By Stephanie Malench
During the 2020 Census, the population for Collinsville was certified by the state of Illinois as 24,366, down from 25,579 during the 2010 Census. Because other population dropped below 25,000, the city loses a privilege that communities of 25,000 or larger have called home rule.
Collinsville is required by the state since losing home rule via Census numbers to have a special referendum question on the November 8 ballot that reads “SHALL THE CITY OF COLLINSVILLE CEASE TO BE A HOME RULE UNIT?”
Home rule gives communities the right to local self-government. It was added to the Illinois Constitution in 1970. Collinsville has had home rule since 2005. Home rule allows communities to have bipartisan elections and run the community with the residents in mind, not Springfield.
Municipalities with home rule have more flexibility in such issues as zoning regulations, building codes, regulating businesses, and implementing taxes and fees.
One of the special taxes that Collinsville gets to implement is the Home Rule Tax of 1.25%. This tax is paid by everyone who purchases anything in Collinsville that is taxable. That tax alone brings in $5.5 million, making up 10% of the city’s general fund.
The projected home rule sales tax for 2022 is $5,513,461, or 10.6% of the general revenue fund.
Having the diversified tax base allows the city to continue offering necessary services without increasing property tax rates. Currently, Collinsville has the lowest property tax rate in the area at .7277% with only Fairview Heights being lower because they do not have a property tax.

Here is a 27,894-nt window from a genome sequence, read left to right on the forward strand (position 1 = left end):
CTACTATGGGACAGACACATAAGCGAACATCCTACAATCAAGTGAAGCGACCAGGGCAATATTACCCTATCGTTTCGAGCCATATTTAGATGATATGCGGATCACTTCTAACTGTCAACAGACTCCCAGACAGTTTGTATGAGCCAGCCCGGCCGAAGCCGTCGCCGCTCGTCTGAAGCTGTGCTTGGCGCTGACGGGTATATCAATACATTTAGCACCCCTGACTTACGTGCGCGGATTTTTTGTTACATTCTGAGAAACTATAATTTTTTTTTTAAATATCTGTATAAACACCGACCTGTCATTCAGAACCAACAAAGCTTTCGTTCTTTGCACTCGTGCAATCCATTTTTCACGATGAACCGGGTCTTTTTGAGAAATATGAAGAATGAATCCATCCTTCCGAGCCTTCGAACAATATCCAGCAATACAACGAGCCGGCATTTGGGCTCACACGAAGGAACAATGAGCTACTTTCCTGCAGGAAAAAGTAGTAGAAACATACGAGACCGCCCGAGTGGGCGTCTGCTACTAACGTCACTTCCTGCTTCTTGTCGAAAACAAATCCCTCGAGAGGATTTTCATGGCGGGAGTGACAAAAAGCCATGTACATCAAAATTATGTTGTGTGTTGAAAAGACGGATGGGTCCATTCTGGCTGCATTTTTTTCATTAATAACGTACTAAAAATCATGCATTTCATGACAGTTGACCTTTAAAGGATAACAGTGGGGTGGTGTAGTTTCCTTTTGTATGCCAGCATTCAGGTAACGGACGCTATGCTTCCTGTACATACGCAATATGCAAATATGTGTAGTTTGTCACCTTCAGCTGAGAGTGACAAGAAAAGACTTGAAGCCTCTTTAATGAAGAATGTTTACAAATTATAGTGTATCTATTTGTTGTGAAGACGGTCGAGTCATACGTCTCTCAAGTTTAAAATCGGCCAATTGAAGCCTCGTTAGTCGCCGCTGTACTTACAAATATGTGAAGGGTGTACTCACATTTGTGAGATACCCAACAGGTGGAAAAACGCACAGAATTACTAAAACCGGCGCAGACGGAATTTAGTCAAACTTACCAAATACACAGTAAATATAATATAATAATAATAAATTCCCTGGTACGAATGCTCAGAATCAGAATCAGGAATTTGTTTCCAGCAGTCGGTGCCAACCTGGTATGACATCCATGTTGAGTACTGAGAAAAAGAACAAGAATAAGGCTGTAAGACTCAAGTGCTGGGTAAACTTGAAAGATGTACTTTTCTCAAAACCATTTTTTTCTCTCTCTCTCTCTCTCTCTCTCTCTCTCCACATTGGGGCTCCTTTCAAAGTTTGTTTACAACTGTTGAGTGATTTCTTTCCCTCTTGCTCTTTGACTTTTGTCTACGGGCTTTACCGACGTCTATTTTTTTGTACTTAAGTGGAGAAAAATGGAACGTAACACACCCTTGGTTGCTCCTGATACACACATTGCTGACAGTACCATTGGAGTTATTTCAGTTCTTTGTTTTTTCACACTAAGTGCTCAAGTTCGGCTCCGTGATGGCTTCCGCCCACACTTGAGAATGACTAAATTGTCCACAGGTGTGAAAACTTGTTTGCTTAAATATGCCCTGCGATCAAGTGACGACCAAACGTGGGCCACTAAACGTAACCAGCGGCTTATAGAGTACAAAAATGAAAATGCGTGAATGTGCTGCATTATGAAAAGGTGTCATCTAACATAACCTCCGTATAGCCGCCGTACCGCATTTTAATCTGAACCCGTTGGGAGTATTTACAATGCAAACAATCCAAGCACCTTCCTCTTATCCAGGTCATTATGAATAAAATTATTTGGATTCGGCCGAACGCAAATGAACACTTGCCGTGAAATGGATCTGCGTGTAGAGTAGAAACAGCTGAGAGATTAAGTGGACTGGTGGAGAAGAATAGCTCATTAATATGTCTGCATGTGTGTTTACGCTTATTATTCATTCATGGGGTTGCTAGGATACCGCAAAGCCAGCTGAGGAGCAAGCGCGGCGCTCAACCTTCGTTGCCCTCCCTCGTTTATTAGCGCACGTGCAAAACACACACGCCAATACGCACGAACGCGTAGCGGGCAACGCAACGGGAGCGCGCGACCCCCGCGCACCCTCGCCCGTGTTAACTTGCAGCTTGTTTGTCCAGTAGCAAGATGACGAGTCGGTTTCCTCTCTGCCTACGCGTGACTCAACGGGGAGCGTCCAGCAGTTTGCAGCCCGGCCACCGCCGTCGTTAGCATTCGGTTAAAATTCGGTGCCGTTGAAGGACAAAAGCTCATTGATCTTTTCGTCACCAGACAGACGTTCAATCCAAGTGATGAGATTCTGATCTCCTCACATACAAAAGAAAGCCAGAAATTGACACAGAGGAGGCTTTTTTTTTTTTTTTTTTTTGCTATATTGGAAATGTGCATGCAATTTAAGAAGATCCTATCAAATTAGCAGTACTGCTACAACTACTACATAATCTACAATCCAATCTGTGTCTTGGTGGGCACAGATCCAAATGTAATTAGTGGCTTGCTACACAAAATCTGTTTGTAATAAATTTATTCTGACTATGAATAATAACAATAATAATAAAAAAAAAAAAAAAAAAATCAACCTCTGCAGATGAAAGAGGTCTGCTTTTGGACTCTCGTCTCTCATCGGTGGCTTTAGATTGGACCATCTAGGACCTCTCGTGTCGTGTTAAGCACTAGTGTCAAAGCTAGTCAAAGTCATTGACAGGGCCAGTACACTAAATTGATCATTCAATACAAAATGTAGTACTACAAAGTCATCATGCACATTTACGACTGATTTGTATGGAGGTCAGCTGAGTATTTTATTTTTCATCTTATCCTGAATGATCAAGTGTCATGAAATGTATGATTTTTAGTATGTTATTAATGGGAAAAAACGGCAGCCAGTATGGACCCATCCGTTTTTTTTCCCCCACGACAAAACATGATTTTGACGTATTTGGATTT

Taxes that home rule communities are allowed to implement that Collinsville has chosen not to implement include an additional fuel tax, alcohol tax, and natural gas tax.
Losing the ability to charge a home rule tax would result in serious impacts to the budget and the continuation of services such as police, fire, and public works. Currently, the city is able to use water and sewer employees in other departments, such as the street department, and charge the motor fuel tax fund for reimbursement from the general fund. Because the water and sewer departments are funded by enterprise funds, they will no longer be able to use these employees on combined projects.
Economic development in areas such as the sports complex and Gateway Center expansions will also take a hit.
Because of Collinsville’s location on the interstate and home to several tourist attractions, the majority of taxes brought into the city are from tourists who stay in local hotels (hotel/motel tax) and visit restaurants (food and beverage tax). Without home rule, the city would be capped on how much money it could collect from the hotel/motel tax. Currently the tax rate is set at 9% and would be capped at 6%.
Additionally, the loss of residents according to the Census will cost the city in per capita money from such programs as the Motor Fuel Tax, Park Enhancement Program funds, state, and Federal grants.
City Manager Mitch Bair said that the city is planning on appealing the Census numbers, stating that Unit 10’s enrollment numbers are at the highest ever, building permits outweighed demolition permits over the last 10 years, and people who want to move into Collinsville cannot find available apartments.
This challenge will take up to two years.